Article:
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By Matt Marrison 20 December 2016 4 min read

Totten Glacier is thinning faster than other glaciers in East Antarctica. Image: Australian Antarctic Division ©  Esmee van Wijk; CSIRO

Australia’s marine estate is big. Really big.

Our Exclusive Economic Zone is the third largest in the world, and is made up of 8.2 million square kilometres off Australia and 2 million square kilometres off the Australian Antarctic Territory.

Antarctica is an important frontier for Australia and Australian research, not only for our national interests but also globally in leading the contribution to greater understanding of the Earth’s climate systems. Critical to this are studies of the interaction between Antarctic ice sheet and surrounding ocean so that we better understand the processes that have shaped our climate in the past and will continue to do so into the future.

For this reason, evidence that suggests one part of the Antarctic ice sheet is melting faster than others is of great interest to Australian researchers. The Totten Glacier, the largest glacier in East Antarctica at 120 km long and more than 30 km wide, has been thinning faster than other glaciers in East Antarctica and it is only recently that scientists have presented a theory for why.

Present thinking is that the Totten Glacier is melting because of warmer ocean water intruding onto the continental shelf, similar to what is being seen in Pine Island Bay in West Antarctica. The Totten Glacier is grounded on bedrock below sea level, making it vulnerable to changes in ocean temperature and currents.

Considering the Totten Glacier alone contains an amount of ice equivalent to 6 metres of global sea level rise, researchers are eager to figure out why.

However, the interaction between Totten Glacier and the Southern Ocean during periods of warming and ice sheet retreat is poorly understood. Prior to January 2015, no oceanographic measurements had been made within 50 km of the Totten Glacier.

One of the reasons we don’t know much about this area is that the waters of the Southern Ocean off Antarctica are remote, wild and unforgiving. Scientists undertaking research in this area require an extraordinary type of ship, one that can go to sea for extended periods to remote locations while supporting multidisciplinary research and intrepid research teams.

Luckily, Australia has just such an extraordinary ship in the Marine National Facility (MNF) research vessel, Investigator.

The RV Investigator has proven itself in the Southern Ocean. Image: Peter Harmsen/MNF

A tried and tested cold water research vessel

Commissioned in 2014, Investigator is an advanced, multidisciplinary research vessel that has been built for capability and endurance. Investigator can travel up to 10,000 nautical miles in a single voyage, ranging anywhere from the equator to the ice edge. The ship platform offers previously unavailable flexibility for up to 40 scientists and support staff, with the ability to accommodate a wide range of user scientific equipment, in addition to having a suite of advanced equipment and laboratories built in.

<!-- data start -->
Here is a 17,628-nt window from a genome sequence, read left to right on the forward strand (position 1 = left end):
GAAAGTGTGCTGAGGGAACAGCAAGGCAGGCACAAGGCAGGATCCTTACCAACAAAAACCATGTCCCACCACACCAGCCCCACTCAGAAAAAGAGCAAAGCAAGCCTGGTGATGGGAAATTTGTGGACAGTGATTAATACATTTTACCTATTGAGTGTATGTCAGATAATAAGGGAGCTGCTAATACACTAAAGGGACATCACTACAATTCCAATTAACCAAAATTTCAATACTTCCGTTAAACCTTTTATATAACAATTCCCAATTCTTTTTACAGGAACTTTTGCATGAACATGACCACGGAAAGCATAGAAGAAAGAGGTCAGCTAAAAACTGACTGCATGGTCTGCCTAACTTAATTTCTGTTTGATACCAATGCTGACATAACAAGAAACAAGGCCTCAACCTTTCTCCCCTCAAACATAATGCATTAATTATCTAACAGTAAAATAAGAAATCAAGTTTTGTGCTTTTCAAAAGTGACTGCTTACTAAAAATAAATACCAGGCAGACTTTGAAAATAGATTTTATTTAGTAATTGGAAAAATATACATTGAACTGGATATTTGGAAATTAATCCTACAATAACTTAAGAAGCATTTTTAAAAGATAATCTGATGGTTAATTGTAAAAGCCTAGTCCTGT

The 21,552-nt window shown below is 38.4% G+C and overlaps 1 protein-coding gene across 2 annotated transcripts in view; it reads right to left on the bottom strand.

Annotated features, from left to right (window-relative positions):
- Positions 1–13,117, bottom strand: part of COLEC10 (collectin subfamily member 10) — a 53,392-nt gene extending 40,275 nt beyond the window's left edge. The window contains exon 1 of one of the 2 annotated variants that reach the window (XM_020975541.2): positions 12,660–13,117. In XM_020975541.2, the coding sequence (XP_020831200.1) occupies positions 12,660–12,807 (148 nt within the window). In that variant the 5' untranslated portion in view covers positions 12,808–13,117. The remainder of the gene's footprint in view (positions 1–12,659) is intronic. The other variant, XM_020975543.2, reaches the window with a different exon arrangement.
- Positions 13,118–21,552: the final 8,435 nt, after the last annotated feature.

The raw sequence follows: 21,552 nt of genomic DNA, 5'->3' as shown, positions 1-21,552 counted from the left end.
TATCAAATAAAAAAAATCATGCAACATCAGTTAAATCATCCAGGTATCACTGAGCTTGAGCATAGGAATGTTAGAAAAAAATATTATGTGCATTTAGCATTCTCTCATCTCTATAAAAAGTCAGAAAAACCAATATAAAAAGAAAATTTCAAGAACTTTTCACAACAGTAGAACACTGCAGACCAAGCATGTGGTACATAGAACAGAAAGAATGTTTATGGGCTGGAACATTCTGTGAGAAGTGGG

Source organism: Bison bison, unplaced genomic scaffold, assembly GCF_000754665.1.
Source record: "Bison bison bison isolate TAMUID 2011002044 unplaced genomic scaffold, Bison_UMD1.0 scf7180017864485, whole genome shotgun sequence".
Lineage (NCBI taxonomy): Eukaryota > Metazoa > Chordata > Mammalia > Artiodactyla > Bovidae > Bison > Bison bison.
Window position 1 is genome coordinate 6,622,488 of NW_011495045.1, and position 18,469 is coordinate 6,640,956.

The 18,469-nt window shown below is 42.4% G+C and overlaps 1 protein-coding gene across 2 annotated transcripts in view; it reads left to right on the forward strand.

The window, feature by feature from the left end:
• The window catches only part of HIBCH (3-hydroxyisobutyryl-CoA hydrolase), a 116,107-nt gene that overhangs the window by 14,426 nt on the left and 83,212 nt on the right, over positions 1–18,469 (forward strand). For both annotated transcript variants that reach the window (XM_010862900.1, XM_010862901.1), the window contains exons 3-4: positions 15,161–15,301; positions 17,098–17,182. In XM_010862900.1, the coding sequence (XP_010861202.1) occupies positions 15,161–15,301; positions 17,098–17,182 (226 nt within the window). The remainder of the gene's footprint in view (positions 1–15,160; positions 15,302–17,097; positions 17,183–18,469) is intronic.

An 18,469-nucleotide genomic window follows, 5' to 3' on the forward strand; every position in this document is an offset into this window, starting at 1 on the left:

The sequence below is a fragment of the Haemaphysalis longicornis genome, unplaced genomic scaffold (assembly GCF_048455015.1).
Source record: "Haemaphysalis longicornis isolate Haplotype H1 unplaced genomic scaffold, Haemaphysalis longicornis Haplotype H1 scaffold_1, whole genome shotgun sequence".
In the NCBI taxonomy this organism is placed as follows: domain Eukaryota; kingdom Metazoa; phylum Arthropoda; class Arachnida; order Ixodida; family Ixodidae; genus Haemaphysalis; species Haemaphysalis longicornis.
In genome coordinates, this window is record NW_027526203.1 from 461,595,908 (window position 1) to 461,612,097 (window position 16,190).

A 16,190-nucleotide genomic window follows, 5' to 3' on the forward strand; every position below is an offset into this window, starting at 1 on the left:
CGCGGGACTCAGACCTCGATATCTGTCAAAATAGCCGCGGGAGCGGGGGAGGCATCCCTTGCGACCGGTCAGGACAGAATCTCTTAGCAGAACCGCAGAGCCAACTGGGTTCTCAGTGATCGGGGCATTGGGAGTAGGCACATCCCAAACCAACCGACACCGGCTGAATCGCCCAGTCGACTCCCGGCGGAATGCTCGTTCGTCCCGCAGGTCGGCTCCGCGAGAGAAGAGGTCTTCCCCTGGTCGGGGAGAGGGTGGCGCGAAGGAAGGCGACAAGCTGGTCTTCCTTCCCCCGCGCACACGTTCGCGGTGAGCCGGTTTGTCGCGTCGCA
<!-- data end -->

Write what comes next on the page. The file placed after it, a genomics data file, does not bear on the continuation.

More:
People in warm high visibility clothing
Researchers gear up for cold work aboard RV Investigator. Image: Bernadette Sloyan/MNF

Investigator is now a tried and tested veteran of cold water operations, proving itself highly capable in these conditions. Three cold water voyages have now been completed deep into the Southern Ocean, venturing as far as 67 degrees south, and demonstrating its capability to reach the edge of the Antarctic sea ice. These voyages enabled studies of hydrothermal activity and ocean iron processes around the remote Heard and McDonald Islands, and monitoring of ocean change and variability along 170 degrees west from the ice edge to equator, among other research into oceans, atmosphere, geology and biology of the region.

Unlike an icebreaker, Investigator deliberately avoids coming into contact with sea ice due to the vessel's exposed gondola that houses high tech acoustic instruments, and its unprotected propellers and rudders. But while the ship might stop at the ice edge, the research doesn’t. Investigator's suite of advanced technology can map to full ocean depth, and a new generation weather radar can collect information within a 150 km radius around the ship and up to 20 km into the atmosphere.

Totten Glacier voyage 2017

Stairs on a ship that are iced over
Conditions can be challenging on voyages into the deep south. Image: RonMcKenzie/MNF

All this means Australia’s research vessel is primed and ready for a voyage to the Totten Glacier to bring back some answers about what is going on down there. In January 2017, Investigator will depart Hobart to make the 6400 km round trip to study the interaction between the glacier and the Southern Ocean.

This may see the ship going further south than it has yet been and beat its previous 67 degree south mark.

The international team of around 40 scientists that will be on board will be utilising the ship’s advanced technology to collect information about the Totten Glacier’s past so we can better understand what lies ahead for the glacier and the Earth’s climate system.

The entire voyage can be followed via CSIRO social media channels using the hashtag #RVInvestigator.

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